Leandro originally from the Dominican Republic, is a striking mix between Asian (Chinese) and Latino (Dominican) parentage. He is the first born among a brood of four. He presently works as a private Spanish Tutor. He enjoys dancing and having his friends take his photos all around Hong Kong.
Kevin Li, 40, 15 March 1970
Heihei Yau, 26, 5 August 1984
Simon Cheung Scanlon, 38, 15 August 1972
Muse Lam, 27, 25 December 1983
Alan Wong, 40, 02 February 1970
Vote for your favorite one on www.mrgayhongkong.com.
The new bar Hyde, which is a very smart location in Lyndhurst Terrace, has come to the rescue and Gannaban now has 400 seats he can sell there. Details of how you can get your tickets are below.
One thing that has changed this year is the ethnicity of the candidates. Maybe the non-Asian population of Hong Kong was frightened off by the abuse Rick Twombley endured last year, or maybe Hong Kong’s younger Chinese generation has started to take the event seriously and so is prepared to come out of the closet and compete. Whatever the reason, Gannaban now has six really cute local Chinese candidates (you can see them for yourself on the Mr Gay Hong Kong’s website at: http://www.mrgayhongkong.com), so the competition is going to be intense. Two fundraiser bar tours have been organised in November with 100% of the proceeds on “milk and lemonade shooters” benefitting an anti-bullying campaign organised in cooperation with the Tongzhi Community Joint Meeting (TCJM).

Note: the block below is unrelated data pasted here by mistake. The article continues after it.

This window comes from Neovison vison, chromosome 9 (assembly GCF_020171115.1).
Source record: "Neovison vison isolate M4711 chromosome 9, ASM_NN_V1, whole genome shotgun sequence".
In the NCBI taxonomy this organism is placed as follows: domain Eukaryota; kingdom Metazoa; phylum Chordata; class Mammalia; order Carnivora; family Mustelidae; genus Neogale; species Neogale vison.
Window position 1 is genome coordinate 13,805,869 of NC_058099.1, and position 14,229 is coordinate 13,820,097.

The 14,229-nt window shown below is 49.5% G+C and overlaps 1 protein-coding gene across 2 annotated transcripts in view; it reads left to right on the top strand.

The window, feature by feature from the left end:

Why milk and lemonade? “We’re using it to draw attention to the fact that we’re campaigning to help school kids who are victims of homophobic attacks”, Gannaban told me. “We’ve chosen to devote this year’s event to supporting the campaign which is just beginning to take off in Hong Kong against homophobic bullying in schools. Mr Gay Hong Kong has linked up TCJM and is using its publicity value to draw attention to the campaign. One of the events on the final competition night will be a school wear for the same reason, using sexy looks and humour in a really good cause.” Gannaban has already been on RTHK talking about this. The TCJM is devoting a page of its website to this aspect of Mr Gay Hong Kong’s event and will use of any money that’s collected to fund video making and lobbying in Hong Kong over the next year.
The intention is that whoever wins the Mr Gay Hong Kong title this will get involved in the community’s events over the year and will be able to become one of its most active public faces. All this is an indication that Mr Gay Hong Kong is evolving into a more serious contributor to the LGBT community than many thought it would when it first appeared just over a year ago. Not that it’s getting any less cute; check out the tongzhi tsai poster Gannaban has come up with to focus attention on the campaign.
MR GAY HK GRAND FINALE
26 November, Friday, 7PM
HYDE, 2/F Lyndhurst Tower, No. 1 Lyndhurst Terrace, Central, Hong Kong
Advance tickets now available at Paul Gerrard & TIME Bar.
HKD250 advance / $300 at the door inclusive of 1 standard drink.
For ticket enquiries and drop-off/pick-up in Central, please call 92812066 (Chinese) or 97725792 (English).